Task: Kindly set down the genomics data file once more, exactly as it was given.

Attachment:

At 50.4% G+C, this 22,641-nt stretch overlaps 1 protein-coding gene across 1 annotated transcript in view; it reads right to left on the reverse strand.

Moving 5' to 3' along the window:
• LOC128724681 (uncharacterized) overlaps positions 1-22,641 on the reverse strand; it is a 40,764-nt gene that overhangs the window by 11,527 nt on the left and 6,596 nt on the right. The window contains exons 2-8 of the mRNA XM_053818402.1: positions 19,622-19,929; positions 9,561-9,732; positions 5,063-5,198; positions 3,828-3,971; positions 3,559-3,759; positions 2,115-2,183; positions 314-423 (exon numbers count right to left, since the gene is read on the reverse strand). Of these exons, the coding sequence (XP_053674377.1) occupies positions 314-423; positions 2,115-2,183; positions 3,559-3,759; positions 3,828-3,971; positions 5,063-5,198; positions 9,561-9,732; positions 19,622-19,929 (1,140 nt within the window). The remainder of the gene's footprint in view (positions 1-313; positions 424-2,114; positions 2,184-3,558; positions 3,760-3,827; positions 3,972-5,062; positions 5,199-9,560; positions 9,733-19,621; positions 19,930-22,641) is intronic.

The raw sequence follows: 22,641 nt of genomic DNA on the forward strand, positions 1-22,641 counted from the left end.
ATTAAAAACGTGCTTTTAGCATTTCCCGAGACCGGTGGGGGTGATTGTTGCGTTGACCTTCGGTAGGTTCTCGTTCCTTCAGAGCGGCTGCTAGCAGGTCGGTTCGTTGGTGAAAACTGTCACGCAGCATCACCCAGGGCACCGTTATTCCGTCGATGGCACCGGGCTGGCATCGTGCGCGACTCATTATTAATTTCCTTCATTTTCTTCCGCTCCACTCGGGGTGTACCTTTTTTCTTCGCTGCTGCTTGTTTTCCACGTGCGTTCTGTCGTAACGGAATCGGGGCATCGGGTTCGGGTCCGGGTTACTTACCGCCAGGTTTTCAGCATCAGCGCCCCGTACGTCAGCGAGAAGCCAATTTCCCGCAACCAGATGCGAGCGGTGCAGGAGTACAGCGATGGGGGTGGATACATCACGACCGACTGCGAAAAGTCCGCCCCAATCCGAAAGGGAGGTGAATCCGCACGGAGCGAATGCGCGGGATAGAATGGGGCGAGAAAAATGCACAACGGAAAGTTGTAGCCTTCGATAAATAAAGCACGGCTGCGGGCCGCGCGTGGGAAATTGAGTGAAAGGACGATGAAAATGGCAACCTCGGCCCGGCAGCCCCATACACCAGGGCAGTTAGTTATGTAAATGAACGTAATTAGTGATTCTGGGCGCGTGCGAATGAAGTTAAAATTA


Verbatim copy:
At 50.4% G+C, this 22,641-nt stretch overlaps 1 protein-coding gene across 1 annotated transcript in view; it reads right to left on the reverse strand.

Moving 5' to 3' along the window:
• LOC128724681 (uncharacterized) overlaps positions 1-22,641 on the reverse strand; it is a 40,764-nt gene that overhangs the window by 11,527 nt on the left and 6,596 nt on the right. The window contains exons 2-8 of the mRNA XM_053818402.1: positions 19,622-19,929; positions 9,561-9,732; positions 5,063-5,198; positions 3,828-3,971; positions 3,559-3,759; positions 2,115-2,183; positions 314-423 (exon numbers count right to left, since the gene is read on the reverse strand). Of these exons, the coding sequence (XP_053674377.1) occupies positions 314-423; positions 2,115-2,183; positions 3,559-3,759; positions 3,828-3,971; positions 5,063-5,198; positions 9,561-9,732; positions 19,622-19,929 (1,140 nt within the window). The remainder of the gene's footprint in view (positions 1-313; positions 424-2,114; positions 2,184-3,558; positions 3,760-3,827; positions 3,972-5,062; positions 5,199-9,560; positions 9,733-19,621; positions 19,930-22,641) is intronic.

The raw sequence follows: 22,641 nt of genomic DNA on the forward strand, positions 1-22,641 counted from the left end.
ATTAAAAACGTGCTTTTAGCATTTCCCGAGACCGGTGGGGGTGATTGTTGCGTTGACCTTCGGTAGGTTCTCGTTCCTTCAGAGCGGCTGCTAGCAGGTCGGTTCGTTGGTGAAAACTGTCACGCAGCATCACCCAGGGCACCGTTATTCCGTCGATGGCACCGGGCTGGCATCGTGCGCGACTCATTATTAATTTCCTTCATTTTCTTCCGCTCCACTCGGGGTGTACCTTTTTTCTTCGCTGCTGCTTGTTTTCCACGTGCGTTCTGTCGTAACGGAATCGGGGCATCGGGTTCGGGTCCGGGTTACTTACCGCCAGGTTTTCAGCATCAGCGCCCCGTACGTCAGCGAGAAGCCAATTTCCCGCAACCAGATGCGAGCGGTGCAGGAGTACAGCGATGGGGGTGGATACATCACGACCGACTGCGAAAAGTCCGCCCCAATCCGAAAGGGAGGTGAATCCGCACGGAGCGAATGCGCGGGATAGAATGGGGCGAGAAAAATGCACAACGGAAAGTTGTAGCCTTCGATAAATAAAGCACGGCTGCGGGCCGCGCGTGGGAAATTGAGTGAAAGGACGATGAAAATGGCAACCTCGGCCCGGCAGCCCCATACACCAGGGCAGTTAGTTATGTAAATGAACGTAATTAGTGATTCTGGGCGCGTGCGAATGAAGTTAAAATTA